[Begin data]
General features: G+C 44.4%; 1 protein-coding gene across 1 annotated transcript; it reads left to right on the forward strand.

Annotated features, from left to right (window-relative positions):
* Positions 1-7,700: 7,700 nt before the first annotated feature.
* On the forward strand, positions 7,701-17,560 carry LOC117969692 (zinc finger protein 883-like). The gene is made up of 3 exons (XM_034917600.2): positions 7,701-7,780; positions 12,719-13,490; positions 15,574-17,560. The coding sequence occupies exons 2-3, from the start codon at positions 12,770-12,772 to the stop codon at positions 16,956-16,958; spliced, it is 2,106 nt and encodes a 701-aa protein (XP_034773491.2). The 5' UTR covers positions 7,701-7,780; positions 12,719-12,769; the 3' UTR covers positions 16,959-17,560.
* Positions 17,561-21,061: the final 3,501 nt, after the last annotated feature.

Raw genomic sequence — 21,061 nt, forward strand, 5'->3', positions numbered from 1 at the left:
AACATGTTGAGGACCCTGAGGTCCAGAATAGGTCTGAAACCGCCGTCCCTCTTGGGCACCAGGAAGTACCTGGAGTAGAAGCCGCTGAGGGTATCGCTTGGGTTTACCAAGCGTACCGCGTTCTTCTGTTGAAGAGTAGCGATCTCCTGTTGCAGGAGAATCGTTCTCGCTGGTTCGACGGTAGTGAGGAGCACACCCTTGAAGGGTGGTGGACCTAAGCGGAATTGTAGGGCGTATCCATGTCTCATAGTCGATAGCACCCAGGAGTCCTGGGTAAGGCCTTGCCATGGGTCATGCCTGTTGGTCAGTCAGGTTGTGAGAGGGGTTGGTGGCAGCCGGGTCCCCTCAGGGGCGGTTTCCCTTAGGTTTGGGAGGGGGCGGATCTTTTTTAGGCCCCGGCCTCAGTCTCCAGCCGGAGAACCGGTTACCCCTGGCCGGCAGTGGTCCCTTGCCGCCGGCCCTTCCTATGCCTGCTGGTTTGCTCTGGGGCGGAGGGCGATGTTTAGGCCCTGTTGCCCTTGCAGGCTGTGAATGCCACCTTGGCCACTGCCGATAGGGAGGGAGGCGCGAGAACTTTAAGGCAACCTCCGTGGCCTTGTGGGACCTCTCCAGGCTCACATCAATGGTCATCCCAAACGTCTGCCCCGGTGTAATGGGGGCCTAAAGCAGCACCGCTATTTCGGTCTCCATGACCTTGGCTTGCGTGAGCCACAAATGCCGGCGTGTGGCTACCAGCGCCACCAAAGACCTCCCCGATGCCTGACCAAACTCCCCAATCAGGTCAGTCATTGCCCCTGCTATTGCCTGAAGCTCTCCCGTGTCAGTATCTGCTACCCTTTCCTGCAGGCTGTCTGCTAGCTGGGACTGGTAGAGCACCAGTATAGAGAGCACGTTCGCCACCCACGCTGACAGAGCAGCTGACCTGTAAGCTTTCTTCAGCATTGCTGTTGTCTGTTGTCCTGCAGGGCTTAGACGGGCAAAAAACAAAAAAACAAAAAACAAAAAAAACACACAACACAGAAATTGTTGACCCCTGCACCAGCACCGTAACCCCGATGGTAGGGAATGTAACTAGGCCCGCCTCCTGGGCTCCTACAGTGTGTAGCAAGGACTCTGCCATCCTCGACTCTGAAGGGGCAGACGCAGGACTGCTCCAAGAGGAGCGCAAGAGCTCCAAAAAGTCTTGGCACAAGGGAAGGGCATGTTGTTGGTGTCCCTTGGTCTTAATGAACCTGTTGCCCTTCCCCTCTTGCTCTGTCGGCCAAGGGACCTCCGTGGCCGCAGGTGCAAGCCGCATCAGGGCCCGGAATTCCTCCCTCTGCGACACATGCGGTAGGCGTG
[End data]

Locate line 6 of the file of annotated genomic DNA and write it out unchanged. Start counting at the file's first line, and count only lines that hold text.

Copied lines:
Raw genomic sequence — 21,061 nt, forward strand, 5'->3', positions numbered from 1 at the left: